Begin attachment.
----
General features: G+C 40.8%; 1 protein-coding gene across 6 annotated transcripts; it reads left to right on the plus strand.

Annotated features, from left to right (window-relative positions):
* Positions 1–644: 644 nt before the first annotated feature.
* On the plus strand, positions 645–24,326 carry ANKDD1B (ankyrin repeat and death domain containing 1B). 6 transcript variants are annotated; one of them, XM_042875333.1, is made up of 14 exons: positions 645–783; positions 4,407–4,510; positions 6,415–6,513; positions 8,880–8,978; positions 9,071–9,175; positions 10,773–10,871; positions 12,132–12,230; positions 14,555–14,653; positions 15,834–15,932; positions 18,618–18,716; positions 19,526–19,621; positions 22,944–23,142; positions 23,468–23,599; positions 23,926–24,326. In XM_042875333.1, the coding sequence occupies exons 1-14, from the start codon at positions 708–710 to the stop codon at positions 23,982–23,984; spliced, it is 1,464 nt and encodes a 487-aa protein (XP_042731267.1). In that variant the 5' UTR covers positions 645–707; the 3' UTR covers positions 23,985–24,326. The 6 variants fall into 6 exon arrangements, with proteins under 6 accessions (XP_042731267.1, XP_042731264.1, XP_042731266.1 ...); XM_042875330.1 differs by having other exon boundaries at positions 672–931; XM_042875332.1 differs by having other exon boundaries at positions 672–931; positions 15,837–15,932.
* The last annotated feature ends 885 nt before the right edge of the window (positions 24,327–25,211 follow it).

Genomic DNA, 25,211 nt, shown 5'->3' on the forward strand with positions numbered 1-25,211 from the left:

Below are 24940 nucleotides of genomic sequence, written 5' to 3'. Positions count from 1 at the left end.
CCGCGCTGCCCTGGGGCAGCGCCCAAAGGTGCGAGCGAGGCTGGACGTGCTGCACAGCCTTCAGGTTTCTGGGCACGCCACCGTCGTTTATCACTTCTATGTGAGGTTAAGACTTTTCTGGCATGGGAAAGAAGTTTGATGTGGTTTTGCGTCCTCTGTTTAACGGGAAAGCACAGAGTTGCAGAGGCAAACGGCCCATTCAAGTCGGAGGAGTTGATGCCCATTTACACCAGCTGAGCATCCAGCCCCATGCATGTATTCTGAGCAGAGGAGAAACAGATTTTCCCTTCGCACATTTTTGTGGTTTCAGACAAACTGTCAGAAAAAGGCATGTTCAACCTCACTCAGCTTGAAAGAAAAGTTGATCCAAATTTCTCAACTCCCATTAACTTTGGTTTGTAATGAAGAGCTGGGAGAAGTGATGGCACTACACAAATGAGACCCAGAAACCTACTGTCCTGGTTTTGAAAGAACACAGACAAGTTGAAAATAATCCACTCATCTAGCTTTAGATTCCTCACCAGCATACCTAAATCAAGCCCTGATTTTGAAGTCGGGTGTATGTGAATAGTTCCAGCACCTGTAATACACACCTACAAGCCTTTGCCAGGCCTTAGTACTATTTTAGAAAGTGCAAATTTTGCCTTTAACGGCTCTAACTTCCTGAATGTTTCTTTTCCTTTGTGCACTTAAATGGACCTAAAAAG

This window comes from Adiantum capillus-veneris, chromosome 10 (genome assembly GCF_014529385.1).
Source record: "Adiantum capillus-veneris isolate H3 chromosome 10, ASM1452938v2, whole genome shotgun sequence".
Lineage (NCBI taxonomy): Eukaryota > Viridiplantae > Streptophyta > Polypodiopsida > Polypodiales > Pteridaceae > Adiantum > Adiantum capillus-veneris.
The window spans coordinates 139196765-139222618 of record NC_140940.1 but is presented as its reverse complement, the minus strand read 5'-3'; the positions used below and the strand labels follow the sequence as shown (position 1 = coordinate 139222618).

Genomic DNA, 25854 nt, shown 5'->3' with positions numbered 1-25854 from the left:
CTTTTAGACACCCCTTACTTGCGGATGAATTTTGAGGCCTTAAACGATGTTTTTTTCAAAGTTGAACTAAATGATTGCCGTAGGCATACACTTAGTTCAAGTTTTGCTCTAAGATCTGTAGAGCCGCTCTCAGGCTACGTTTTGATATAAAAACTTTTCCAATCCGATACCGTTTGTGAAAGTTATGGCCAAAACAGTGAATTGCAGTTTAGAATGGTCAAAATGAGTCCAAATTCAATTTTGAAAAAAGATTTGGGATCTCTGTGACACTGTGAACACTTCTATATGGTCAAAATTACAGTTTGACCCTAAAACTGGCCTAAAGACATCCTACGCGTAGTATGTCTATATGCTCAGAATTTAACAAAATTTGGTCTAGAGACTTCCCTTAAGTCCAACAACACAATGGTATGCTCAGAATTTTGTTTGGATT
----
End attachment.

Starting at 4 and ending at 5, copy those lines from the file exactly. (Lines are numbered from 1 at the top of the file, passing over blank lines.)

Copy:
* On the plus strand, positions 645–24,326 carry ANKDD1B (ankyrin repeat and death domain containing 1B). 6 transcript variants are annotated; one of them, XM_042875333.1, is made up of 14 exons: positions 645–783; positions 4,407–4,510; positions 6,415–6,513; positions 8,880–8,978; positions 9,071–9,175; positions 10,773–10,871; positions 12,132–12,230; positions 14,555–14,653; positions 15,834–15,932; positions 18,618–18,716; positions 19,526–19,621; positions 22,944–23,142; positions 23,468–23,599; positions 23,926–24,326. In XM_042875333.1, the coding sequence occupies exons 1-14, from the start codon at positions 708–710 to the stop codon at positions 23,982–23,984; spliced, it is 1,464 nt and encodes a 487-aa protein (XP_042731267.1). In that variant the 5' UTR covers positions 645–707; the 3' UTR covers positions 23,985–24,326. The 6 variants fall into 6 exon arrangements, with proteins under 6 accessions (XP_042731267.1, XP_042731264.1, XP_042731266.1 ...); XM_042875330.1 differs by having other exon boundaries at positions 672–931; XM_042875332.1 differs by having other exon boundaries at positions 672–931; positions 15,837–15,932.
* The last annotated feature ends 885 nt before the right edge of the window (positions 24,327–25,211 follow it).